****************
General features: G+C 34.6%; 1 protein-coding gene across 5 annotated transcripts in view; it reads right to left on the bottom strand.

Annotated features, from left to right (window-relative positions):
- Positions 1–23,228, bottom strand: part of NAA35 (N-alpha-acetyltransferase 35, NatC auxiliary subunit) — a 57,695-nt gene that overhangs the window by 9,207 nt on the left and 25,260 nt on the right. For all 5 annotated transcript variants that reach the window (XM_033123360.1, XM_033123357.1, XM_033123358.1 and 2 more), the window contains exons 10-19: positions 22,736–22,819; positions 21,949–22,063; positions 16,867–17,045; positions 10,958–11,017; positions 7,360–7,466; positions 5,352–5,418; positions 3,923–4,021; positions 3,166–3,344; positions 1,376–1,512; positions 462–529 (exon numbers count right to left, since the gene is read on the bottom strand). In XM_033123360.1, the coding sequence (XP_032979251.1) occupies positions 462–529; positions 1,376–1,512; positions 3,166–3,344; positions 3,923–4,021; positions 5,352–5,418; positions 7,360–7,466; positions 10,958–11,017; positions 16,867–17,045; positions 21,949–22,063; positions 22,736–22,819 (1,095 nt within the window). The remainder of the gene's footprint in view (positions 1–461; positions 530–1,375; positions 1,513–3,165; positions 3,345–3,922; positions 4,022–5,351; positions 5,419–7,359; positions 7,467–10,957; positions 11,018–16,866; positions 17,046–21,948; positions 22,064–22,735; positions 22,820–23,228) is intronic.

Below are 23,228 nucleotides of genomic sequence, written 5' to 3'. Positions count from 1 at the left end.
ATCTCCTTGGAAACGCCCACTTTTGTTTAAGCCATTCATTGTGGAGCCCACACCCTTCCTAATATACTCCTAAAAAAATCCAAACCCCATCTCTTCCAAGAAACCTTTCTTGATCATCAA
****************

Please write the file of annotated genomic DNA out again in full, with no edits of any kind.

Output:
General features: G+C 34.6%; 1 protein-coding gene across 5 annotated transcripts in view; it reads right to left on the bottom strand.

Annotated features, from left to right (window-relative positions):
- Positions 1–23,228, bottom strand: part of NAA35 (N-alpha-acetyltransferase 35, NatC auxiliary subunit) — a 57,695-nt gene that overhangs the window by 9,207 nt on the left and 25,260 nt on the right. For all 5 annotated transcript variants that reach the window (XM_033123360.1, XM_033123357.1, XM_033123358.1 and 2 more), the window contains exons 10-19: positions 22,736–22,819; positions 21,949–22,063; positions 16,867–17,045; positions 10,958–11,017; positions 7,360–7,466; positions 5,352–5,418; positions 3,923–4,021; positions 3,166–3,344; positions 1,376–1,512; positions 462–529 (exon numbers count right to left, since the gene is read on the bottom strand). In XM_033123360.1, the coding sequence (XP_032979251.1) occupies positions 462–529; positions 1,376–1,512; positions 3,166–3,344; positions 3,923–4,021; positions 5,352–5,418; positions 7,360–7,466; positions 10,958–11,017; positions 16,867–17,045; positions 21,949–22,063; positions 22,736–22,819 (1,095 nt within the window). The remainder of the gene's footprint in view (positions 1–461; positions 530–1,375; positions 1,513–3,165; positions 3,345–3,922; positions 4,022–5,351; positions 5,419–7,359; positions 7,467–10,957; positions 11,018–16,866; positions 17,046–21,948; positions 22,064–22,735; positions 22,820–23,228) is intronic.

Below are 23,228 nucleotides of genomic sequence, written 5' to 3'. Positions count from 1 at the left end.
ATCTCCTTGGAAACGCCCACTTTTGTTTAAGCCATTCATTGTGGAGCCCACACCCTTCCTAATATACTCCTAAAAAAATCCAAACCCCATCTCTTCCAAGAAACCTTTCTTGATCATCAA